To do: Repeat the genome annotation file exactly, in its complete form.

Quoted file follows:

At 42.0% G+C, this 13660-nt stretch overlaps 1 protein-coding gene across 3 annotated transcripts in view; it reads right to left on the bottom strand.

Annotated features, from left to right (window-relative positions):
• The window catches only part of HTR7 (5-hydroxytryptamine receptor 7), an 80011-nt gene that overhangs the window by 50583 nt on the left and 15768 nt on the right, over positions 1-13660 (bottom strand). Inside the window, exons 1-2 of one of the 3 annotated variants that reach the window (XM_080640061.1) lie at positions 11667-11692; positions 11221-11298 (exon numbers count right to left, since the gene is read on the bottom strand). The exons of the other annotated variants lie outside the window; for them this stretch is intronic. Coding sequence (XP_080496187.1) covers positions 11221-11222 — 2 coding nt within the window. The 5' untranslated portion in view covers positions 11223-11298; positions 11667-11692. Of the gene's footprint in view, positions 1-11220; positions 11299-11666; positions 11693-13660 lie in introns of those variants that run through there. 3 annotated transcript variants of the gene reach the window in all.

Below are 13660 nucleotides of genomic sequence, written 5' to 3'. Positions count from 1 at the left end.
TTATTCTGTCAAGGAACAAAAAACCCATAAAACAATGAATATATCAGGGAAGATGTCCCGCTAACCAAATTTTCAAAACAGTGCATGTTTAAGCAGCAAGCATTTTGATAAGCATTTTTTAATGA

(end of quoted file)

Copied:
At 42.0% G+C, this 13660-nt stretch overlaps 1 protein-coding gene across 3 annotated transcripts in view; it reads right to left on the bottom strand.

Annotated features, from left to right (window-relative positions):
• The window catches only part of HTR7 (5-hydroxytryptamine receptor 7), an 80011-nt gene that overhangs the window by 50583 nt on the left and 15768 nt on the right, over positions 1-13660 (bottom strand). Inside the window, exons 1-2 of one of the 3 annotated variants that reach the window (XM_080640061.1) lie at positions 11667-11692; positions 11221-11298 (exon numbers count right to left, since the gene is read on the bottom strand). The exons of the other annotated variants lie outside the window; for them this stretch is intronic. Coding sequence (XP_080496187.1) covers positions 11221-11222 — 2 coding nt within the window. The 5' untranslated portion in view covers positions 11223-11298; positions 11667-11692. Of the gene's footprint in view, positions 1-11220; positions 11299-11666; positions 11693-13660 lie in introns of those variants that run through there. 3 annotated transcript variants of the gene reach the window in all.

Below are 13660 nucleotides of genomic sequence, written 5' to 3'. Positions count from 1 at the left end.
TTATTCTGTCAAGGAACAAAAAACCCATAAAACAATGAATATATCAGGGAAGATGTCCCGCTAACCAAATTTTCAAAACAGTGCATGTTTAAGCAGCAAGCATTTTGATAAGCATTTTTTAATGA